To render it in terms familiar to the Western courtroom, we have ample evidence of these declarants being unreliable, self-interested witnesses whose answer to questioning is hostility, derision and condemnation, rather than honest answers. Would you believe a witness whose only answer was to damn opposing counsel to eternal flames, or to the depths of Hades, or to "outer darkness"?

To conclude: given the utter absence of supporting evidence for, or patterns suggestive of, the possibility of deity (outside the rather anything-goes realm of human imaginings), combined with the utter banality of self-serving or ignorant-superstition-induced creation of spiritual or deific beings, we can safely conclude that these assertions of gods and demons are indeed the self-serving imaginings that what evidence does exist shows them to be. Kinda like our fuzzy pink talking rabbits, and like any of the sundry tribal gods and demons our modern religionists themselves facilely dismiss as ignorant, superstitious paganism (even as they assert their own invisible gods and demons) in their selective critical inquiry.

Yes, I imagine it's not outside the realms of possibility and probability so aptly explored in Adams's Hitchhiker's Guide to the Galaxy series, but I'm rather comfortable sticking to observable patterns and probabilities and therefore actively disbelieving in gods, demons, spirits, and little, pink, unusually-adhesive bunnies chatting with each other over broken dishware. To do otherwise is to disappear down that rabbit-hole of subjectivity and remain in the darkness of superstition, confusing imaginings with reality.

(For the record, I understand that gravity is not adhesion, per se, but I claim poetic license.)

Does this mean that I, and others who likewise so disbelieve in things without example in reliably observable reality, are closed-minded and assume we have seen all patterns in existence? No. But neither are we gullible, taking the self-interested word of suspect individuals or groups without scrutiny. Furthermore, religion is a special case, because of the massive evidence against every instance of it, the total lack of any supporting patterns elsewhere, and the emotion-based nature of such faith. Indeed, I am far more apt to be open to the possibility that rabbitologists and rabbosophers might be able to show my rabbit example wrong. I am open to new patterns and to the possibility that patterns in which I had believed were incorrect (or incorrectly perceived). But show me evidence and do not try to persuade me through emotion and histrionics.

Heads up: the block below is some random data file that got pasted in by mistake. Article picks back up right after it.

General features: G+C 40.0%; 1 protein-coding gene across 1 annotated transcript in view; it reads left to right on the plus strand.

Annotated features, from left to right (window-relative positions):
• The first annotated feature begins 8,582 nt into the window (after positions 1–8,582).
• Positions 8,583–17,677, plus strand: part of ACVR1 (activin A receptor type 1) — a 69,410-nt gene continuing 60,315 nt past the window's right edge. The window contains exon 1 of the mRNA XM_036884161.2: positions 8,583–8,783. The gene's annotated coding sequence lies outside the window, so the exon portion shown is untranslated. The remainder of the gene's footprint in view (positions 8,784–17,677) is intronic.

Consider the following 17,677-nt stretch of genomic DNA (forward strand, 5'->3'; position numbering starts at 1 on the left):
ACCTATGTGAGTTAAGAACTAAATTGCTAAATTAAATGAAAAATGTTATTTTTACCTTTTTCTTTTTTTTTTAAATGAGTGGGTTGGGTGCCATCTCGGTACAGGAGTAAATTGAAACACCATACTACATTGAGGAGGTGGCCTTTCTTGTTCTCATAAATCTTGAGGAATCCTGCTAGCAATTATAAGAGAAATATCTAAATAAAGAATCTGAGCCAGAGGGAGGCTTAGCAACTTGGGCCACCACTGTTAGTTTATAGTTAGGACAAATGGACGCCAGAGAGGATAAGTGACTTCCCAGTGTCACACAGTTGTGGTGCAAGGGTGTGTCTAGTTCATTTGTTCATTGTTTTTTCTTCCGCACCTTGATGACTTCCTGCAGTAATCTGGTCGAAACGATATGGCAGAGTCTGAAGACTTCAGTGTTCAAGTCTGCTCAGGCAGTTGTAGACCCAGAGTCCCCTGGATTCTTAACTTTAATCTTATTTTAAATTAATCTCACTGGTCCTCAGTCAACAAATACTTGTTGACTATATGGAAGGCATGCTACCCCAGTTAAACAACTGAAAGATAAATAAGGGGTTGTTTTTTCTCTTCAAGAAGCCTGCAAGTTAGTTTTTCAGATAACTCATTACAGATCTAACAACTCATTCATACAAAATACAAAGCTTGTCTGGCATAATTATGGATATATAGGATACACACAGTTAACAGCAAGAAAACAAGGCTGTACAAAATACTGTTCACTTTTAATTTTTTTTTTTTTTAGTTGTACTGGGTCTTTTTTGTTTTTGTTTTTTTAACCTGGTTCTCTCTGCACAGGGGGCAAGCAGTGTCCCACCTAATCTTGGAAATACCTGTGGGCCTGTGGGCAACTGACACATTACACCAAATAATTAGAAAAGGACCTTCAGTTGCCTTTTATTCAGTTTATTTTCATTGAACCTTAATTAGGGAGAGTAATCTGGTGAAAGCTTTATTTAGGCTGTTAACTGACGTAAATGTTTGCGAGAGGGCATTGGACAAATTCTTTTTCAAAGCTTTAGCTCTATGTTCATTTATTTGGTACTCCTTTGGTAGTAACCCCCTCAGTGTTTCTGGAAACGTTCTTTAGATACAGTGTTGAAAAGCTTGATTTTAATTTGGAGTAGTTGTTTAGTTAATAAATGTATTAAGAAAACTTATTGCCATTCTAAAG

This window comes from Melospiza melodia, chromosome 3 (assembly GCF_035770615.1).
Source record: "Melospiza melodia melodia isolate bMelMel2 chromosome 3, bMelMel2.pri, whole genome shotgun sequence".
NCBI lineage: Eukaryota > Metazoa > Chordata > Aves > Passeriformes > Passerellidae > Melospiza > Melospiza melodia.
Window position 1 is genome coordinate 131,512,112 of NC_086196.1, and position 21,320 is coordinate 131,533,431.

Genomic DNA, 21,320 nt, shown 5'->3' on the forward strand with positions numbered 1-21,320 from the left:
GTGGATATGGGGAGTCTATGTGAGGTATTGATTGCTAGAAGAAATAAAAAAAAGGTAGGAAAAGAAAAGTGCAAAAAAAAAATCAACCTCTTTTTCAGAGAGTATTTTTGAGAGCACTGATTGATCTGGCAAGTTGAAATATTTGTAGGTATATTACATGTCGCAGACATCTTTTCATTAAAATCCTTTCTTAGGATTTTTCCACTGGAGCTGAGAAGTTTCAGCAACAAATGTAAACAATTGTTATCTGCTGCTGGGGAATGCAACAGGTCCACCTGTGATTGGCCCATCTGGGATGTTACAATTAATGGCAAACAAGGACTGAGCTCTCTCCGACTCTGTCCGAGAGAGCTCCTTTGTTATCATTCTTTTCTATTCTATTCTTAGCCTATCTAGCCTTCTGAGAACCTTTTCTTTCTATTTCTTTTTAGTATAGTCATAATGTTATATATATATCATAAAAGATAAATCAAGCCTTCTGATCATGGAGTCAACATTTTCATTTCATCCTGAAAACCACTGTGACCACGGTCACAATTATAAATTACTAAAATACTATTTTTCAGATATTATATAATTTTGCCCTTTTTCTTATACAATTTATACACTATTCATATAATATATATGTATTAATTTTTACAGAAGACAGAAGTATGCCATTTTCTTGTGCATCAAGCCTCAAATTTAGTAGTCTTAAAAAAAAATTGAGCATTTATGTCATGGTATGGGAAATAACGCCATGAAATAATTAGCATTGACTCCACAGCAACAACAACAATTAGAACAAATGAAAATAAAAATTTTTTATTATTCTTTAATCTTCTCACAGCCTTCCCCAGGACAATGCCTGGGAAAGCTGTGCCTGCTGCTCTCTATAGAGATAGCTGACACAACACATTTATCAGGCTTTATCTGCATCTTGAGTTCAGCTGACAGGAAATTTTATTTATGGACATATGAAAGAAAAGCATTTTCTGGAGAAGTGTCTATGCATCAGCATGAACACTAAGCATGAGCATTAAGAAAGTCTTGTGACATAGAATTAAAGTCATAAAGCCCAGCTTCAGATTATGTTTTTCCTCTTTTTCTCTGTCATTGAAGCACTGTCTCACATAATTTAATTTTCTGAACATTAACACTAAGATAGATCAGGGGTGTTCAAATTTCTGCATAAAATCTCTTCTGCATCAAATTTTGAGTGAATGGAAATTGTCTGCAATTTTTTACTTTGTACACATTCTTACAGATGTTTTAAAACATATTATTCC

Note: By the way, I had not read of "Russell's Teapot" or the "Flying Spaghetti Monster" when I wrote this. But, except for the "patterns" bit, it is the same sort of approach. In other words, take away the special dignity given to one's religion of choice, and apply the same standard to all propositions, and the absurdity becomes manifest. In the end, it's just institutionally-backed special pleading. Not all propositions are equal.

12 comments:

Sister Mary Lisa said...

Gluby, I love this post. Brilliant. I won't look at the rabbits in my yard the same again.

C. L. Hanson said...

Excellent post -- I'm flattered that my little discussion helped inspire this!!! :D

xOhioJoex said...

Let me explain this in more simple terms (albeit your lengthy retort is accurate). There is no question that atheism is not a faith, or belief, or religion. The only reason we keep talking about it is because of the psychology of the theist who can't fathom not believing in God. We atheists clearly see that all the 'evidences' they speak of for God are rediculous, absurd, or do not have the proper level of muster ot think it likely. But, the theist looks at that SAME evidence, and thinks it proves God exists. So, they presume that we see that evidence the same way they do, and thus we *must* be "denying" what we are *seeing*. The reality of it is, we are seeing things way more clearly than they are, because we are not afraid to. We see their evidences more clearly than they do and they do not realize that those 'evidences' are not evidence at all for their God. They fear things like Hell, and wrath of God, or simply a mild discomfort with "maybe being wrong" if they say they don't believe. We aren't afraid of thoughts or evidence, so we have no worries about seeing things they way they are.

As Dan Barker (former evangelical preacher, now an athiest) put it: "We don't have to see all the polar bears to conclude there are no naturally occuring purple polar bears"

JulieAnn said...

So can rabbits talk dirty? I heard they could...